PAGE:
World’s biggest Nobu serving sensational sushi at Caesars Palace

Nobuyuki Matsuhisa, the chef known simply as Nobu, has an impressive resumé. He has been nominated for Outstanding Chef by the James Beard Foundation nine times; he was named one of the 11 Most Influential Chefs of the Decade by Madrid Fusion in 2009 and several of his restaurants have been given Michelin Stars.

Nobu operates 29 restaurants in 25 different cities around the world and we’re lucky enough to have two in Las Vegas – one at the Hard Rock Hotel and the newest at Caesars Palace.

At 12,775 square feet, Nobu Restaurant and Lounge at Caesars Palace is Nobu’s largest to date. The restaurant has 327 seats and features a sushi bar, private dining pods, teppanyaki tables and a large bar and lounge area.

David Rockwell and Rockwell Group designed the restaurant to incorporate natural materials with traditional Japanese touches. Bowed columns of bamboo line the exterior of the restaurant and lounge to resemble the structure of the traditional Japanese ikebana basket used for the art of flower arranging. Natural design elements incorporating stone, wood and paper are used throughout the dining area. Floating above are oversized light fixtures inspired by Japanese tea whisks.

While the elegant and inviting atmosphere at Nobu will draw you in, the food is what will make you stay and keep coming back for more.

The menu at Nobu features appetizers and a wide variety of cold dishes and hot entrees.

Yellowtail jalapeno

Traditional starters include edamame sprinkled with sea salt and Shisito peppers – mild, smoky peppers grilled and served with a sweet sauce for dipping.

Cold dishes include salads, tartare, ceviche and sashimi, including one of Nobu’s signatures – yellowtail sashimi with jalapeno, which is served with Yuzu soy, cilantro and garlic.

Another mouthwatering choice is the Toro tuna topped with Ossetra caviar and gold flakes.

One of the most unique presentations is a platter of whitefish, clam and scallops served around a large block of Himalayan pink salt. After choosing your piece of fish, you place it on the salt block for a few seconds or longer depending on how salty you want it.

Hot dishes at Nobu include a variety of options like melt-in-your-mouth Japanese Wagyu prepared in a choice of styles. Try the toban style where you cook the tender slices of meat to your liking on hot stones.

Another signature item not to miss is Nobu’s black cod with miso. Other choices include Chilean sea bass with balsamic teriyaki, creamy spicy crab, squid pasta or Tasmanian ocean trout with crispy baby spinach and yuzu soy.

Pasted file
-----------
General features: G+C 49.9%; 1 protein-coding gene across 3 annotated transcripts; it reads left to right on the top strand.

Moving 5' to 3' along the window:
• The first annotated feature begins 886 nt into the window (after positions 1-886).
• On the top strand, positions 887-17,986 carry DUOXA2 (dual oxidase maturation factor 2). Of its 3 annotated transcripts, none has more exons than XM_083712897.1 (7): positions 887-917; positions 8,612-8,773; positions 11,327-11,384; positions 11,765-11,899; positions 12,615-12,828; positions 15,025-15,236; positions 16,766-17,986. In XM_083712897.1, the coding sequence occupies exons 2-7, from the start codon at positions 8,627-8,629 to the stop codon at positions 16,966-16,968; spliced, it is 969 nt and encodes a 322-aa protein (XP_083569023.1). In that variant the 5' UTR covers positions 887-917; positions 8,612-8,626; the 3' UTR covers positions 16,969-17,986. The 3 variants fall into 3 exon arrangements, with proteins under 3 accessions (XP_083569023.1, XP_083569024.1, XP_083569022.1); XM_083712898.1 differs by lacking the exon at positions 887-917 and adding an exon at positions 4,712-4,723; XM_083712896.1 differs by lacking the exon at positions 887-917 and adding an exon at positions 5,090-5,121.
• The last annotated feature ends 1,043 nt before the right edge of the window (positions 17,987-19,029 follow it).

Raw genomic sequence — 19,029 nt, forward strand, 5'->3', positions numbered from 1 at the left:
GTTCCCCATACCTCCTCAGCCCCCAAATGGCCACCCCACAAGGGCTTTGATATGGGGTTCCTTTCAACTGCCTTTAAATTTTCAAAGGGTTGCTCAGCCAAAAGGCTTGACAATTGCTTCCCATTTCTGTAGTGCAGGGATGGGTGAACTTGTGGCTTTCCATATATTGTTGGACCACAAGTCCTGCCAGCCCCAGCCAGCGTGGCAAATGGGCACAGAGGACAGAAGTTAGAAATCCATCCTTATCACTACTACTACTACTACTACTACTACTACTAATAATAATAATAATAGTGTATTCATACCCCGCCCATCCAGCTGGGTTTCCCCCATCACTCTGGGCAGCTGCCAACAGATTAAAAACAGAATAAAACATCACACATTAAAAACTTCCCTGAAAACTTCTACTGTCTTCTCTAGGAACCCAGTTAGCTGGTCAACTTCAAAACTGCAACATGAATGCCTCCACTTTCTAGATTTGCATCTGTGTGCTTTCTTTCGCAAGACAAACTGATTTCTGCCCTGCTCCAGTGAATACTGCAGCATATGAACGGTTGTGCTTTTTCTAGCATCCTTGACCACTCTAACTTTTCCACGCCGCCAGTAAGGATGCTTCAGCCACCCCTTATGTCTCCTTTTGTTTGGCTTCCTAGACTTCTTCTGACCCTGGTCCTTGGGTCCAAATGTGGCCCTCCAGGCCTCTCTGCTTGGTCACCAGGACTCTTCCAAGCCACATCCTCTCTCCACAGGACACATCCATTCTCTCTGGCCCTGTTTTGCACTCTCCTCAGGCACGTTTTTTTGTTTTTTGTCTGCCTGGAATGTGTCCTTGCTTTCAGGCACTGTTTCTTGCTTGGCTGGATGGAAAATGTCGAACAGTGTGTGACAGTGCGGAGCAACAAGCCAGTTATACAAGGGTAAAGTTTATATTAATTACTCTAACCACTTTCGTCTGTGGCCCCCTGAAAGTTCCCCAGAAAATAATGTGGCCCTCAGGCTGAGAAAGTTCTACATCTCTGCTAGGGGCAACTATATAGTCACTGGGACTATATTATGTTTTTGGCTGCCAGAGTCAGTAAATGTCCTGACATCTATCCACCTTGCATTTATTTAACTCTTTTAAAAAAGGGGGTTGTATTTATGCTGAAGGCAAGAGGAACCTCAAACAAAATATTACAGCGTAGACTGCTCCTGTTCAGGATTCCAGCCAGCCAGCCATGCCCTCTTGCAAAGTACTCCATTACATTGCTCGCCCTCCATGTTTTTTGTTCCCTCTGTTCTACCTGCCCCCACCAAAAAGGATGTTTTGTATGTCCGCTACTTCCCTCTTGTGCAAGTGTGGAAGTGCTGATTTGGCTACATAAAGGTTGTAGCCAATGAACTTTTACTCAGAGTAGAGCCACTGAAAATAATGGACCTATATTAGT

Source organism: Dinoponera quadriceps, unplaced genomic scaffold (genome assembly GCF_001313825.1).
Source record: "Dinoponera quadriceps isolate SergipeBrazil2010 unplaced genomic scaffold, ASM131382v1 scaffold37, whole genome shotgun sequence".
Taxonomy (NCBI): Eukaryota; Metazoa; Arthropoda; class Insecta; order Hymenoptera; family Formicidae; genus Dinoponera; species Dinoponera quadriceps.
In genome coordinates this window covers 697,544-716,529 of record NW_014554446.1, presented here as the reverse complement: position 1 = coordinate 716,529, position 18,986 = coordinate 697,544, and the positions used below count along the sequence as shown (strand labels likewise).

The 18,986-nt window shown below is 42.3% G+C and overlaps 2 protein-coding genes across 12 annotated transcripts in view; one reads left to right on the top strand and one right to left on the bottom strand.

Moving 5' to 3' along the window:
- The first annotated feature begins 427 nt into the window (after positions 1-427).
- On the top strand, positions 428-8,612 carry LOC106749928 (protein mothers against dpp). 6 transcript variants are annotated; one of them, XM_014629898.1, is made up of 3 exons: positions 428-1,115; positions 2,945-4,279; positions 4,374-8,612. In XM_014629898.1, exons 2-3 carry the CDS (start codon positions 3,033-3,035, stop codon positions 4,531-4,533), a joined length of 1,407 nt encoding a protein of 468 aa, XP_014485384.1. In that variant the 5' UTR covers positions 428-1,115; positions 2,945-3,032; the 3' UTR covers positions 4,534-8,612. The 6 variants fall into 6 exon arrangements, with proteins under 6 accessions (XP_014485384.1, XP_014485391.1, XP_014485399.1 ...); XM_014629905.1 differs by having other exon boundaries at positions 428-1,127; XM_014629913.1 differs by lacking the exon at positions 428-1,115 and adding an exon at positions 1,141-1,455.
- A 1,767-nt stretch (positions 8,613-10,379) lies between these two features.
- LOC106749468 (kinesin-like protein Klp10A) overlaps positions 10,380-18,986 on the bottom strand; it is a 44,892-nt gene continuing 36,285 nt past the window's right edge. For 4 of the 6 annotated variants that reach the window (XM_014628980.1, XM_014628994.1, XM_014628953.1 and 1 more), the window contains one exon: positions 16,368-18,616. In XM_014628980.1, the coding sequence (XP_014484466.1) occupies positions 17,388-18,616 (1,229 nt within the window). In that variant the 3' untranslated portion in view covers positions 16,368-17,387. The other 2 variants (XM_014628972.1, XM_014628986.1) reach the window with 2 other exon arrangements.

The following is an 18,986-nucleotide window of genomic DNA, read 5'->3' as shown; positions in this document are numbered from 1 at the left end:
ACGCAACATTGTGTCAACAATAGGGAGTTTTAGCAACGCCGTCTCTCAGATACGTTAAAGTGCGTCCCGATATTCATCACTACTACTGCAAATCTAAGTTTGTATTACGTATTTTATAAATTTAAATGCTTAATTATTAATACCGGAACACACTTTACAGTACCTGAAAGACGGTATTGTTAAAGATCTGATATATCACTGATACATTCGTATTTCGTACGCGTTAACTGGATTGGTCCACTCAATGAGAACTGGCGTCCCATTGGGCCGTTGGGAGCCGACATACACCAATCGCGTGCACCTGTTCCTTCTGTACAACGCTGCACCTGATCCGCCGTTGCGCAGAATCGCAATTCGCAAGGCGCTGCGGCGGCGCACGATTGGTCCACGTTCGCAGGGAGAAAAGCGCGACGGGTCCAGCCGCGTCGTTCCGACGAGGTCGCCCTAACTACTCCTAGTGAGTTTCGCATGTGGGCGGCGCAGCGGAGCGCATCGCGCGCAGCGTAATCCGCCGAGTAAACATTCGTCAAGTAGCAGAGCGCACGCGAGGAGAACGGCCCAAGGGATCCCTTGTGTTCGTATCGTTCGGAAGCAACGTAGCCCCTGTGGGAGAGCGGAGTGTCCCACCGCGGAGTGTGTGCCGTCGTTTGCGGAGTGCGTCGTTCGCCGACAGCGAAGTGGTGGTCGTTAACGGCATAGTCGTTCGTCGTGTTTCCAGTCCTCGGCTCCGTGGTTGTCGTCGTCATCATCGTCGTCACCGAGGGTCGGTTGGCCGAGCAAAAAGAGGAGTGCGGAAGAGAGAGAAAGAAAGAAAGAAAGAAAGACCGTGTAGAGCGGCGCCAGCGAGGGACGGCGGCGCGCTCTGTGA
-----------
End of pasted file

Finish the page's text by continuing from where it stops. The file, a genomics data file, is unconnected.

If the choices are too overwhelming you can always go with a sampling of Nobu’s cuisine with a multicourse Omakase menu spotlighting either signature items or the chef’s daily creations.

Nobu at Caesars Palace has a couple of features that are new to the chef’s restaurants, including a brick oven menu with dishes like eggplant with ginger soy and hanakatsuo, cabbage steak with truffles or umami sea bass.

Also for the first time in the U.S., Nobu offers three teppanyaki tables with a variety of seven-course tasting menus to showcase them.

Black Cod Miso

To accompany your meal, a variety of specialty cocktails are served, as well as sakes imported by Hokusetsu exclusively for Nobu in the U.S.

Specialty cocktails include the Matsuhisa Martini, made with with Krome Vodka, Hokusetsu Sake, ginger and a cucumber garnish or the Spicy Acai Martini with Veev Acai Spirit, acai, passion fruit puree and Serrano peppers.

If you’re a wine lover, try a glass of one of Nobu’s own private labels, the delicious, earthy Matsuhisa Cabernet Sauvignon.

It would be a shame not to save room for dessert at Nobu. Try the Bento Box – a flourless chocolate cake with a white chocolate sauce, shiso syrup and green tea ice cream or the Japanese donuts filled with warm chocolate sauce.


It’s not that warm in Minnesota. I know this from spending half my life freezing in the northern part of the state. So 20 years ago, I decided to thaw out and traded in scarves and mittens for tank tops and flip-flops (Take that, polar vortex!). I swapped snow for 300 days of sun a year. I may not have been born here, but there are hotels that haven’t lasted in Vegas as long as I have. The Sands, Hacienda, Aladdin, Desert Inn and the Stardust too. I've been to my fair share of implosion parties. (Yeah, that’s a thing.) As a writer for, I've applauded hundreds of shows, explored every major hotel in town and raised a few glasses at most of the city's bars and clubs. Now I'm the resident foodie here. I write about all things dining — from $3.99 shrimp cocktail at the Golden Gate to the finest sushi at Nobu, and everything in between.